How to have the screen command log its output in realtime to a file. Purely command line, no .screenrc file involved.

  1. How to
  2. What does it mean
  3. Note
  4. Related stuff

How to

Use -L to enable logging to screenlog.0. Then use -Logfile to override the file name.

By default the screen output is dumped to the log at a 10 second interval. To change this you name your session with -S and after creation send the logfile flush command with the number of seconds.

screen -dmS test -L -Logfile my.log
screen -S test -X colon "logfile flush 0^M"

# optionally go to session
screen -r test

# or follow the log 😉
tail -Fn 0 my.log

What does it mean

  • -dm starts the new screen session while remaining detached.
  • -S defines the session name.
  • -L enables logging to a file at 10 seconds intervals.
  • -Logfile defines the file name to log to.
  • -X sends a command to an already existing session.
  • colon tells the session an internal command is coming up.
  • logfile flush tells the screen to set the log interval time in seconds. 0 is realtime.
  • ^M sends a CTRL + M key combination to the session. Otherwise you have only typed the command without hitting enter.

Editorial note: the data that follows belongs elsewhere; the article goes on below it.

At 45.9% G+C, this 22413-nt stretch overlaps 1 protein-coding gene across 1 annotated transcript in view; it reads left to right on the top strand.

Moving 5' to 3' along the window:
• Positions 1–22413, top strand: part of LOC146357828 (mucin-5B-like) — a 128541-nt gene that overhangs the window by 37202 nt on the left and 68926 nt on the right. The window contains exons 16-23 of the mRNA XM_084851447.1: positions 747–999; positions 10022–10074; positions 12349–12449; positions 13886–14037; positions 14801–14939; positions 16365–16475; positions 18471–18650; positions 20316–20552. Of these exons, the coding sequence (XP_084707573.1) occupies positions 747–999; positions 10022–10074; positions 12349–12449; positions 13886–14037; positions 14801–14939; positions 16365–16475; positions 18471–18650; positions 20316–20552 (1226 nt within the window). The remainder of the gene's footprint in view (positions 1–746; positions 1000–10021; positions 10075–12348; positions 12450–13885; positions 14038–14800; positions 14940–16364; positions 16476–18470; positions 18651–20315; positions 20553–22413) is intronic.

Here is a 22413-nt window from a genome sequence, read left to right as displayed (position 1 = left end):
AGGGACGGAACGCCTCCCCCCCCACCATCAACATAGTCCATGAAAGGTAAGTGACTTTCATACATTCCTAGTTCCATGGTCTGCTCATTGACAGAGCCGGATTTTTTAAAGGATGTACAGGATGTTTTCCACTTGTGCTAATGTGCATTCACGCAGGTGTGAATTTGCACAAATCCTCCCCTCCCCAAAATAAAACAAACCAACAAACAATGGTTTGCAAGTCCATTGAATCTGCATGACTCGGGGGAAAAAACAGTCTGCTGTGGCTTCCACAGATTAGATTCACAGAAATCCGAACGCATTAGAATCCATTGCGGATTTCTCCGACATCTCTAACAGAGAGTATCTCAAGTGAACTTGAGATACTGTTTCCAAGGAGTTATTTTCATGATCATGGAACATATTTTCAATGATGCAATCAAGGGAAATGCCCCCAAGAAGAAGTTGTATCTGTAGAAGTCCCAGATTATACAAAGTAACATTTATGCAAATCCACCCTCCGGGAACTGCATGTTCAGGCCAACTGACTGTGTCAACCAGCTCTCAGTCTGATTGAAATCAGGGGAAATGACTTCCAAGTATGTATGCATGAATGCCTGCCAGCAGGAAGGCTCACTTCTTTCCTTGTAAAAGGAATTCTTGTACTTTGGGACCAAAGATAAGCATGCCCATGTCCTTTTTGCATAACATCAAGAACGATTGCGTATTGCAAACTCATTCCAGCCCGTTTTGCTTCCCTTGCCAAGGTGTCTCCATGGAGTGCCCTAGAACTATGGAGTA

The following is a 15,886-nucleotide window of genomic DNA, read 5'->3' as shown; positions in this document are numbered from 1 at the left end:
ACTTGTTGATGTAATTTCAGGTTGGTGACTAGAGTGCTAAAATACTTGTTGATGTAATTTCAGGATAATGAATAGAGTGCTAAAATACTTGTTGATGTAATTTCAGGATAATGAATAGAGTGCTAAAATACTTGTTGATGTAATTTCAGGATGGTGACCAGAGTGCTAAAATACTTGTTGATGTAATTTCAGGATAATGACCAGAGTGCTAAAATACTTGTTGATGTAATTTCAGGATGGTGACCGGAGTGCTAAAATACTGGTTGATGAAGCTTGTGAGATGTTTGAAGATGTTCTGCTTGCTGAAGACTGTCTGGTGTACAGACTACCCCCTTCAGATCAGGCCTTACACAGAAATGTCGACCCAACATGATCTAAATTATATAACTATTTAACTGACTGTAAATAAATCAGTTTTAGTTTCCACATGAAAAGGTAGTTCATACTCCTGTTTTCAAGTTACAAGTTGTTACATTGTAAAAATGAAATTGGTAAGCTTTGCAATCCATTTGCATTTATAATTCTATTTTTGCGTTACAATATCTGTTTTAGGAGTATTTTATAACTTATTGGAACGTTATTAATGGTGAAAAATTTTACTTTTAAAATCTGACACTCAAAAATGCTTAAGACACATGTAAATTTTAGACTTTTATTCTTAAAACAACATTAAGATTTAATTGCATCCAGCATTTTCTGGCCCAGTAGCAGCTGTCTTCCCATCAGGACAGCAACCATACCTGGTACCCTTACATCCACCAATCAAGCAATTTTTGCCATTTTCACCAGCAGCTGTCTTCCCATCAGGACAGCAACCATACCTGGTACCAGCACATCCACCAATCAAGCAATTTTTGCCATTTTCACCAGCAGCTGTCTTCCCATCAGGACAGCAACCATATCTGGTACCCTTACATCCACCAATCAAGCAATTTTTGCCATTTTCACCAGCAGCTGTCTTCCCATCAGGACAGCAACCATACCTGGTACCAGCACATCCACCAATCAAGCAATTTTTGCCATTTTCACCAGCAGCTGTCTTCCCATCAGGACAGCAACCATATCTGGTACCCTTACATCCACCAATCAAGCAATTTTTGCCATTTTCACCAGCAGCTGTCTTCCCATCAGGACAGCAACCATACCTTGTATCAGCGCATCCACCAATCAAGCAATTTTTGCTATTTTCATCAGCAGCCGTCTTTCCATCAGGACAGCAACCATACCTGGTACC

For the tail command:

  • -F sets tail to keep watching the file for changes.
  • -n 0 means to only watch, don’t output older lines.

When tailing the log you can combine more magic, like parsing the output with colorizer grc for improved readability, or use grep to only display the lines you are interested in.

# watch for errors and colorize them
grc tail -Fn 0 my.log | grep -i error

Note

One thing to keep in mind though: all screen output is being written to the file. When a running command inside the screen session is inline updating lines, by using the \r or carriage return character to make it look like an animation, all of those changes including the erased characters are being saved in the log file. That allows you to completely replay a session using cat my.log but can also make the filesize huge and complicate parsing the file in scripts.

Categories: Code

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